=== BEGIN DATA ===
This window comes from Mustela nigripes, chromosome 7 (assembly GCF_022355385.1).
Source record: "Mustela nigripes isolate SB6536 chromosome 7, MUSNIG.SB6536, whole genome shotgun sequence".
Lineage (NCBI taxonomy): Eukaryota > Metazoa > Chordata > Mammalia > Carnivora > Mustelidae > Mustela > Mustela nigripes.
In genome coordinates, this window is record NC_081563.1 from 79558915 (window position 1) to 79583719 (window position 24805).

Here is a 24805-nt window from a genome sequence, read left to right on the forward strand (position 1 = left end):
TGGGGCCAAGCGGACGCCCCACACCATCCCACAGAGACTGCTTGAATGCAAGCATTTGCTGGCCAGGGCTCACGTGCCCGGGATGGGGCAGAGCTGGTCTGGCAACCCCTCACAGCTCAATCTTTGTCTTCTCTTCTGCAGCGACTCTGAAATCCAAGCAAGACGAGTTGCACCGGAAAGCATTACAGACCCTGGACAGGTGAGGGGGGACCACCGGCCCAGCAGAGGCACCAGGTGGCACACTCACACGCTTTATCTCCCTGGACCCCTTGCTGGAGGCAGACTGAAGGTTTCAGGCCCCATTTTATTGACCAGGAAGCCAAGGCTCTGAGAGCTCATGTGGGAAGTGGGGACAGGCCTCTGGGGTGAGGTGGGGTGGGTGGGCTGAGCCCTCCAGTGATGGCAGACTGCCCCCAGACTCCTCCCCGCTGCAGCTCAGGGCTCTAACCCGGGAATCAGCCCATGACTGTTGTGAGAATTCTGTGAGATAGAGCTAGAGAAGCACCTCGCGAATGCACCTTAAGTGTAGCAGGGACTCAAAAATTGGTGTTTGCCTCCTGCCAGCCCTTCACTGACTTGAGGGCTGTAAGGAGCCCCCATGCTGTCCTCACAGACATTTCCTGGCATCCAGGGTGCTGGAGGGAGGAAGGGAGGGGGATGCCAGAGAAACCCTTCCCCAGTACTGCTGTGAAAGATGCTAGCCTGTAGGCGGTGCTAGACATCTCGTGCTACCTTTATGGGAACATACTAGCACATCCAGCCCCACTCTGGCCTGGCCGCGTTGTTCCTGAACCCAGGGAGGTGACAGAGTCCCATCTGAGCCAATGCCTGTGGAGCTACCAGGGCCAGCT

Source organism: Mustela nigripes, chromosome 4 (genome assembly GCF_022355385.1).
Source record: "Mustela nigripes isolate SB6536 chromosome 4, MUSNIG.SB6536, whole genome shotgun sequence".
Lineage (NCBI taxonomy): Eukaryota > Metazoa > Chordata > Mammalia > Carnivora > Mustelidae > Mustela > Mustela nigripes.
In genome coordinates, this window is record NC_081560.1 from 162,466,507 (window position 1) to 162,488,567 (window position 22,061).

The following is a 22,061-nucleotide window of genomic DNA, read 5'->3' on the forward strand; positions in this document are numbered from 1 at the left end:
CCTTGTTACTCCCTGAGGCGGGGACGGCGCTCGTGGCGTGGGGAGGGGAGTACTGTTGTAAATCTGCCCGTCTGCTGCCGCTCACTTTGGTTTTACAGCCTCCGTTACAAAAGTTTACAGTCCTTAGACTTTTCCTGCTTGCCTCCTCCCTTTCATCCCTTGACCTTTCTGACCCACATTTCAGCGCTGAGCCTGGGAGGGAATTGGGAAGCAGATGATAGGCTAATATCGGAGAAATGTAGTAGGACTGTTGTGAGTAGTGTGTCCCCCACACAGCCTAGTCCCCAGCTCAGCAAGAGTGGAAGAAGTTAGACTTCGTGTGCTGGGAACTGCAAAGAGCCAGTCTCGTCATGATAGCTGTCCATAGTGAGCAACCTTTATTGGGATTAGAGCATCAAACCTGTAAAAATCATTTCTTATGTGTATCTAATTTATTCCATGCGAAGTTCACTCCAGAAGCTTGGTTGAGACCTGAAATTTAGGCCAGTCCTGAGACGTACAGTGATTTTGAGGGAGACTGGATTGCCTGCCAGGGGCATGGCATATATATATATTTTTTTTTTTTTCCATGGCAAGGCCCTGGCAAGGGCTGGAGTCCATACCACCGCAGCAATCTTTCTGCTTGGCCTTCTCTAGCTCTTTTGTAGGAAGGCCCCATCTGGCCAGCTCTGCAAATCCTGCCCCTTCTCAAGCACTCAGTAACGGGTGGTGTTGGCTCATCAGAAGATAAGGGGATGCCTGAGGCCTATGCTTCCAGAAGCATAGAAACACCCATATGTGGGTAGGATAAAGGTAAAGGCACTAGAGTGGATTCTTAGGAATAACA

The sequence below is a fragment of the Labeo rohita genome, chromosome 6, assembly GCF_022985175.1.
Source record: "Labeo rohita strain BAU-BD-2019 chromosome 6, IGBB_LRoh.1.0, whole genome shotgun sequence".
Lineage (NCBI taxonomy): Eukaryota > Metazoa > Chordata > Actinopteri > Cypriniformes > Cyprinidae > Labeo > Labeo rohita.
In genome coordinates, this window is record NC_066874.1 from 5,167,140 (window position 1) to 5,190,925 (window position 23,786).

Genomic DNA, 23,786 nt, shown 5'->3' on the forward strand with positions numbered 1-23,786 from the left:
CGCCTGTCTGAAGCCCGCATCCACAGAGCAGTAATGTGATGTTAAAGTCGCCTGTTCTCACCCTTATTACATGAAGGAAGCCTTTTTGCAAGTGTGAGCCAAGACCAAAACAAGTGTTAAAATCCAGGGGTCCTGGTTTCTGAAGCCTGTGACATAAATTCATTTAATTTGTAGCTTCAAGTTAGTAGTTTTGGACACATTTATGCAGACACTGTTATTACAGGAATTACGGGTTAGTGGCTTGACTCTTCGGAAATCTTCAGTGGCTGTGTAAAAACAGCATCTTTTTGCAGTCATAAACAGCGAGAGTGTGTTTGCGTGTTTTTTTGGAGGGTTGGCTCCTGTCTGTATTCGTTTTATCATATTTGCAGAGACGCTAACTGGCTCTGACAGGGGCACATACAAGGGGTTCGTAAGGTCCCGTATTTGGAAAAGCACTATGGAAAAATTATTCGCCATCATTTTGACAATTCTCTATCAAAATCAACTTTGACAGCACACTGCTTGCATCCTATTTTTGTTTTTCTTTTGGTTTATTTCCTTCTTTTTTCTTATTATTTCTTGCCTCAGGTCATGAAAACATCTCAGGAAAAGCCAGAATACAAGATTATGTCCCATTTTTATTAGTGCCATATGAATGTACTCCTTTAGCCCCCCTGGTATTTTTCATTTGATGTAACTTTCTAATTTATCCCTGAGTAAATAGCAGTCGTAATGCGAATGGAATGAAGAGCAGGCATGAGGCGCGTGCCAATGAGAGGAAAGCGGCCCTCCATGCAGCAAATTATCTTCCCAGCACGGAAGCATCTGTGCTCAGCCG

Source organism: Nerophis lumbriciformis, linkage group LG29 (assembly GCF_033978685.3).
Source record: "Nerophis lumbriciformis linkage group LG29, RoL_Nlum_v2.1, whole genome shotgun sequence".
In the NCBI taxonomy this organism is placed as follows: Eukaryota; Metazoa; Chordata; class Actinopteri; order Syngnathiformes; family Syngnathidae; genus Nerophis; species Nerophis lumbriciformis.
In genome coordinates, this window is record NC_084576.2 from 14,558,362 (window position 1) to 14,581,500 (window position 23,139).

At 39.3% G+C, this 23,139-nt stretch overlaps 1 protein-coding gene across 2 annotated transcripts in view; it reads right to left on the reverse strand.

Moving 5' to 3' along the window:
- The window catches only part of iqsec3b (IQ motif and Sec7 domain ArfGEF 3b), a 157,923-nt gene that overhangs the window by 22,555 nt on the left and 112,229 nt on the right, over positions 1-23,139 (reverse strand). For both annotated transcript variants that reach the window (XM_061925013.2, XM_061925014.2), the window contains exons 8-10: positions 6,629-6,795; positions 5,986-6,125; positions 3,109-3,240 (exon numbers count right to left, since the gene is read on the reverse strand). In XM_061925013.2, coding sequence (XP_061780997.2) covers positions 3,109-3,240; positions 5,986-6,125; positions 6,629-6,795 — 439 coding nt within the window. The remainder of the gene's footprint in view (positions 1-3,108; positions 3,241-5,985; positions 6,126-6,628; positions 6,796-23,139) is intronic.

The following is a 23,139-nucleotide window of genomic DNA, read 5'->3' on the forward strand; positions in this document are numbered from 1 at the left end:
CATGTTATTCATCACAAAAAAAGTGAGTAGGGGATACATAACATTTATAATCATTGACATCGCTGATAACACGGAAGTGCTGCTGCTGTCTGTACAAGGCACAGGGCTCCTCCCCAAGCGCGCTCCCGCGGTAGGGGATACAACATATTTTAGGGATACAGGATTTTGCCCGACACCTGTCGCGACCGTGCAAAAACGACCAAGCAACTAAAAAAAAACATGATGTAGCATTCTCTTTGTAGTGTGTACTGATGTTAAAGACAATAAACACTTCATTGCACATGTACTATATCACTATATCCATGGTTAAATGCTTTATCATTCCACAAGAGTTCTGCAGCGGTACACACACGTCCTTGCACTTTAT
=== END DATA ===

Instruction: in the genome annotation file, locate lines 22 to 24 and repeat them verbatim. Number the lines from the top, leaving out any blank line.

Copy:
In genome coordinates, this window is record NC_084576.2 from 14,558,362 (window position 1) to 14,581,500 (window position 23,139).

At 39.3% G+C, this 23,139-nt stretch overlaps 1 protein-coding gene across 2 annotated transcripts in view; it reads right to left on the reverse strand.

Moving 5' to 3' along the window: